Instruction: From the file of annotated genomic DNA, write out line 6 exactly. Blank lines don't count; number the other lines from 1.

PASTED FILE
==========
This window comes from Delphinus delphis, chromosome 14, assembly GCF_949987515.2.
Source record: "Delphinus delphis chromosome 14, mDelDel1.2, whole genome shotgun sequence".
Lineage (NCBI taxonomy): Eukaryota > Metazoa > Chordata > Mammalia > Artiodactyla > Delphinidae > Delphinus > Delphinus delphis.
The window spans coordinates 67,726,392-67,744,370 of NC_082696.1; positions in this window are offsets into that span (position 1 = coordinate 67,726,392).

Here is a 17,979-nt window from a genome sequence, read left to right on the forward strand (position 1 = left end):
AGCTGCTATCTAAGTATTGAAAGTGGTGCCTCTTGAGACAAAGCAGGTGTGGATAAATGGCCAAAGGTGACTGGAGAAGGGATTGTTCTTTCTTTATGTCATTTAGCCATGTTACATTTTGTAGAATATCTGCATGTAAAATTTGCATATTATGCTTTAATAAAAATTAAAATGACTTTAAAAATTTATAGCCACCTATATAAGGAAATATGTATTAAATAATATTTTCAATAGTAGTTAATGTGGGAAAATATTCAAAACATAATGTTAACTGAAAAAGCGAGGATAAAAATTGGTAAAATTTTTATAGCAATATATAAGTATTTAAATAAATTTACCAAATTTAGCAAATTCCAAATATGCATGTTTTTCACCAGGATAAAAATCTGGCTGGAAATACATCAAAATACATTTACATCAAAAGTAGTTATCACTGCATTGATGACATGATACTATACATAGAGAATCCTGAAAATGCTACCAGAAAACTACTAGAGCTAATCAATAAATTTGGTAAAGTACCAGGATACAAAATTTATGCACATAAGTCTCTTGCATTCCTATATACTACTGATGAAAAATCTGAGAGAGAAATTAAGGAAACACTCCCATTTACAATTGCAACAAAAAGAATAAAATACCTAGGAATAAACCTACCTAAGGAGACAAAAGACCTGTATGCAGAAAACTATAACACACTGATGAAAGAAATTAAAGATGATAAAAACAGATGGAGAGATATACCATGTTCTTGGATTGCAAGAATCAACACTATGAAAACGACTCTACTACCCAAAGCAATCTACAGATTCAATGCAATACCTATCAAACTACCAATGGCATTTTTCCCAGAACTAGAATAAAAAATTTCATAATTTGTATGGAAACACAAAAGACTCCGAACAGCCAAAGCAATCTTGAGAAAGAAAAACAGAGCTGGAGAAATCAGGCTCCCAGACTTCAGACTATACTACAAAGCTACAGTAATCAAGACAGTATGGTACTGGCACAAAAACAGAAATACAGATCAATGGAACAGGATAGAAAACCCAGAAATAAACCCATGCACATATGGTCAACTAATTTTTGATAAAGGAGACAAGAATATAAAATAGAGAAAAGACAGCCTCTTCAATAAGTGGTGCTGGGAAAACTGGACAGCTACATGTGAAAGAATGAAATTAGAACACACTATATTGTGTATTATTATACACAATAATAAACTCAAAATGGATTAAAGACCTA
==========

AGCTGCTATCTAAGTATTGAAAGTGGTGCCTCTTGAGACAAAGCAGGTGTGGATAAATGGCCAAAGGTGACTGGAGAAGGGATTGTTCTTTCTTTATGTCATTTAGCCATGTTACATTTTGTAGAATATCTGCATGTAAAATTTGCATATTATGCTTTAATAAAAATTAAAATGACTTTAAAAATTTATAGCCACCTATATAAGGAAATATGTATTAAATAATATTTTCAATAGTAGTTAATGTGGGAAAATATTCAAAACATAATGTTAACTGAAAAAGCGAGGATAAAAATTGGTAAAATTTTTATAGCAATATATAAGTATTTAAATAAATTTACCAAATTTAGCAAATTCCAAATATGCATGTTTTTCACCAGGATAAAAATCTGGCTGGAAATACATCAAAATACATTTACATCAAAAGTAGTTATCACTGCATTGATGACATGATACTATACATAGAGAATCCTGAAAATGCTACCAGAAAACTACTAGAGCTAATCAATAAATTTGGTAAAGTACCAGGATACAAAATTTATGCACATAAGTCTCTTGCATTCCTATATACTACTGATGAAAAATCTGAGAGAGAAATTAAGGAAACACTCCCATTTACAATTGCAACAAAAAGAATAAAATACCTAGGAATAAACCTACCTAAGGAGACAAAAGACCTGTATGCAGAAAACTATAACACACTGATGAAAGAAATTAAAGATGATAAAAACAGATGGAGAGATATACCATGTTCTTGGATTGCAAGAATCAACACTATGAAAACGACTCTACTACCCAAAGCAATCTACAGATTCAATGCAATACCTATCAAACTACCAATGGCATTTTTCCCAGAACTAGAATAAAAAATTTCATAATTTGTATGGAAACACAAAAGACTCCGAACAGCCAAAGCAATCTTGAGAAAGAAAAACAGAGCTGGAGAAATCAGGCTCCCAGACTTCAGACTATACTACAAAGCTACAGTAATCAAGACAGTATGGTACTGGCACAAAAACAGAAATACAGATCAATGGAACAGGATAGAAAACCCAGAAATAAACCCATGCACATATGGTCAACTAATTTTTGATAAAGGAGACAAGAATATAAAATAGAGAAAAGACAGCCTCTTCAATAAGTGGTGCTGGGAAAACTGGACAGCTACATGTGAAAGAATGAAATTAGAACACACTATATTGTGTATTATTATACACAATAATAAACTCAAAATGGATTAAAGACCTA